Midnight Voices
THE PETE ATKIN WEB FORUMRSS
Welcome, Guest. Please Login or Register.
This page loaded: 17.11.17 at 19:36 UK
PA
HOME
Pete Atkin home page
MV Home | Short | Help | Search | Members | Login | Register | Shop | PA Home
Midnight Voices Playing a National Steel
   Midnight Voices
   Pete Atkin
   Music
(Moderator: Ian Chippett)
   Playing a National Steel
« Previous thread | Next thread »
Pages: 1   Start of Thread | Latest Post Reply | Notify of replies | Send Thread | Print
   Author  Thread: Playing a National Steel  (Read 2657 times)
Simon Reap
MV Fixture
****



Toggler to the few!

   

Posts: 101
Playing a National Steel
« : 05.03.08 at 13:52 »
Quote

A few weeks ago I heard a band (playing at someone's retirement party) with an interesting mix of instruments (guitars, keyboards, mandolins, a flute) with, sitting at the front of the stage a bright, shiny, National Steel guitar.  I'm still kicking myself for not waiting to hear it played (we had to leave early), but I did get a chance to chat with the owner.  He said he'd only had it a couple of months and was still a bit wary of it.  He said that this was a powerful beast, and that he still wasn't in charge when playing it - to some extent the guitar was still playing him.  That was why he limited himself to the odd song, towards the end of the set when he'd warmed up!  And before you ask, I didn't find out what he was intending to play (he'd started waxing lyrical about a tiny tuning aid he'd clipped to the head of his regular guitar, and the opportunity to ask had passed).
 
I'm not a guitar player so I don't know whether he was stringing me a line.  Pete, does this sound familiar?  How easy is the NS to play?  Is it different from other guitars you use?
 
Simon
IP logged
Ian Chippett
MV Moderator
*****


In the clear at over fifty-five

   

Posts: 330
Re: Playing a National Steel
« Reply #1: 06.03.08 at 09:01 »
Quote

The drummer of my ex-band had a huge collection of guitars including a National Steel which he brought along one evening. My principal recollection is that they are bloody heavy: it's not surprising that after a hard day in the fields  picking cotton and then spending the evening in a club playing one of these things that blues singers had the blues. They are the same to play as normal guitars though they sound quite different. You need a bottleneck to play them with (at least I don't recall seeing anyone play one without a bottleneck.) This requires a technique that escapes me: I can't play with a bottleneck unless the guitar is in open tuning and this is a bit limiting in terms of what you can do musically.  
 
My drumming buddy also brought along something I'd never seen before, a Gibson solid-body electric Spanish guitar. Nice to play but it wouldn't stay in tune for some reason. Ha anyone else seen one of these?
 
Ian C
 
Feeling the weight in Pantin France
IP logged
Simon Reap
MV Fixture
****



Toggler to the few!

   

Posts: 101
Re: Playing a National Steel
« Reply #2: 06.03.08 at 12:30 »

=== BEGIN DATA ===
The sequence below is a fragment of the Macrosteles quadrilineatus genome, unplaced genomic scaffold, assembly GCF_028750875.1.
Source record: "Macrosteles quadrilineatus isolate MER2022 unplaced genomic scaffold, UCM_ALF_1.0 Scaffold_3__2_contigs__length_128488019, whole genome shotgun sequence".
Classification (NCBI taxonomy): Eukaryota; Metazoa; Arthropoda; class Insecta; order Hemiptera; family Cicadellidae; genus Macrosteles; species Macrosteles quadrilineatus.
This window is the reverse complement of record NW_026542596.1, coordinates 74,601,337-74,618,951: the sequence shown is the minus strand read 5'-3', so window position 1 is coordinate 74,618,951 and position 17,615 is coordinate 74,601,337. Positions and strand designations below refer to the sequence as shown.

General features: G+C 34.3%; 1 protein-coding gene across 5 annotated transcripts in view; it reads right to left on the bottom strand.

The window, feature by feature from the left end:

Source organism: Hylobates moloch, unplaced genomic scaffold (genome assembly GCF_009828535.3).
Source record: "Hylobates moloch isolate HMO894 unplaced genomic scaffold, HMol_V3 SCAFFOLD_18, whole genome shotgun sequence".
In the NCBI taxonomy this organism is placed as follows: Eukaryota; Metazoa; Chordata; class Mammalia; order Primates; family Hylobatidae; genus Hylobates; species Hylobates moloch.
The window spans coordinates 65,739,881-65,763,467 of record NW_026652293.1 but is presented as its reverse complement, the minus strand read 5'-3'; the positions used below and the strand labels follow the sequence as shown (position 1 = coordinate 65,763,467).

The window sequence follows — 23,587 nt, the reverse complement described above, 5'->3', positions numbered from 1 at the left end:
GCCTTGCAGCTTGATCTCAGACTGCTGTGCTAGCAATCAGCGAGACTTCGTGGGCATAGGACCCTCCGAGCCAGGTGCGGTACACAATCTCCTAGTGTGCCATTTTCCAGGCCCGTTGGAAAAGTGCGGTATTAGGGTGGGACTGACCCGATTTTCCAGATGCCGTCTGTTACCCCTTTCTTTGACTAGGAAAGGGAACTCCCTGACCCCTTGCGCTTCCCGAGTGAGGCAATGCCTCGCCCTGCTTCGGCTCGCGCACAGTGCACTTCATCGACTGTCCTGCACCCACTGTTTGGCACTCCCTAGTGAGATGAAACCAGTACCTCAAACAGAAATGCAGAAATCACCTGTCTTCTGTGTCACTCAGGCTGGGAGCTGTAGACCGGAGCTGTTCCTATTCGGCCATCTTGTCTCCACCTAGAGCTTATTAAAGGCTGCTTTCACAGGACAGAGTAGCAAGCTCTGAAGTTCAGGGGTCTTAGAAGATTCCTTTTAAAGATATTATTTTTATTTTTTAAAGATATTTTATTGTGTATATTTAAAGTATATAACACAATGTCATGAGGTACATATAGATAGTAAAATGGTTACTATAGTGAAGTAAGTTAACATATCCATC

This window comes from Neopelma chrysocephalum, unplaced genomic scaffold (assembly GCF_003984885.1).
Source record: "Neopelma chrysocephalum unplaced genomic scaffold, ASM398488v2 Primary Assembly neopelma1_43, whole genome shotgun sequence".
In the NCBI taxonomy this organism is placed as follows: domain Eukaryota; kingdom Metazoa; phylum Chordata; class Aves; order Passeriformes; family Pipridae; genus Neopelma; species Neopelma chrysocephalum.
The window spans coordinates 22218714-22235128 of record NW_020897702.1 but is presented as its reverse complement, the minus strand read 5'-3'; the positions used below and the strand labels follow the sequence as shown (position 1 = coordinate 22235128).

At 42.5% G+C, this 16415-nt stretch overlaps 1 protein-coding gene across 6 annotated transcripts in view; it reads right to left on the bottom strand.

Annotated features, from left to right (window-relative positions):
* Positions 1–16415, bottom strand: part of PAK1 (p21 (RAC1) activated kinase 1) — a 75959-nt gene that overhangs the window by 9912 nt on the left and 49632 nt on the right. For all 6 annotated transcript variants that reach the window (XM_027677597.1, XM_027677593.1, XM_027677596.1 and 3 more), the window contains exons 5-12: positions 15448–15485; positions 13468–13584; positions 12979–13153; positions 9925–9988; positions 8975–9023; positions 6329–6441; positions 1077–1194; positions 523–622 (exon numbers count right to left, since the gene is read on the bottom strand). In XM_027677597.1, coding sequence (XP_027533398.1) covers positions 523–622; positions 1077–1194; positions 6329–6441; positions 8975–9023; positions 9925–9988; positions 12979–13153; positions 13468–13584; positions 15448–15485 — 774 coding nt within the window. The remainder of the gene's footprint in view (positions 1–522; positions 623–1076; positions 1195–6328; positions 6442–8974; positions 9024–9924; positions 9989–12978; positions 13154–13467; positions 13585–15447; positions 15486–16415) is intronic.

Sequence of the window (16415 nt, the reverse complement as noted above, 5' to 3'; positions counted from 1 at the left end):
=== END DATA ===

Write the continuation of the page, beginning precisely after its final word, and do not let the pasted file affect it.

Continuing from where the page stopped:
Quote

on 06.03.08 at 09:01, Ian Chippett wrote:
You need a bottleneck to play them with (at least I don't recall seeing anyone play one without a bottleneck.) This requires a technique that escapes me: I can't play with a bottleneck unless the guitar is in open tuning and this is a bit limiting in terms of what you can do musically.

 
Sadly I didn't see him play it, so I don't know whether he used a bottleneck.
 
Quote:
My drumming buddy also brought along something I'd never seen before, a Gibson solid-body electric Spanish guitar. Nice to play but it wouldn't stay in tune for some reason.

 
Not a problem that the Gibson Robot Guitar has, I understand.  My neighbour at work occasionally drools over their website, but can't really justify the $2500!
 
Simon
IP logged
Pete Atkin
MV Deity
*****





   

Posts: 463
Re: Playing a National Steel
« Reply #3: 06.03.08 at 19:42 »
Quote

Ah well, Simon, you see, there are dead men still alive in that guitar.   But as well as being exceptionally heavy, it does have an undeniably dominating presence, and not just because of its loudness.  I always feel a bit apologetic about how little I play mine, but that's probably got more to do with the fact that although classic country blues means a great deal to me, it doesn't have much connection with either the way I sing or the stuff I write.  But then again, I've often thought I should maybe try to find a new way to use it.
 
There's no reason it can't be played conventionally, but the higher action and (usually) higher tension strings make conventional fingering harder work than usual.  In fact, Clive's and my song is played with conventional tuning and conventional chords, with the bottleneck on my fourth finger playing either single-note phrases, or picked in sixths on the first and third or second and fourth strings, and sometimes major triads on the 2nd-3rd-and-4th strings or minor ones on the top three strings.
 
But there's no question that experimenting with open tunings is the way to get the most out of it.   And that ultra-slick Gibson website includes an unusually user-friendly guide to most of the commonest ones.  I have to agree that two and a half thousand bucks for the Robot Guitar is a lot of money, of course, but for what you're getting it really doesn't seem unreasonable;  it's less than I'd have guessed, anyway.   (However, I imagine the UK price may well end up representing something more like a one dollar=one quid exchange rate.)
IP logged
Pages: 1    Start of Thread | Latest Post Reply | Notify of replies | Send Thread | Print
Return to Top « Previous thread | Next thread »
MV Home | Short | Help | Search | Members | Login | Register | Shop | PA Home
Midnight Voices is not responsible for comments made by its members. All opinions expressed are entirely those of their authors.
Midnight Voices » Powered by YaBB 1 Gold - SP 1.3.1!
YaBB 2000-2003. All Rights Reserved.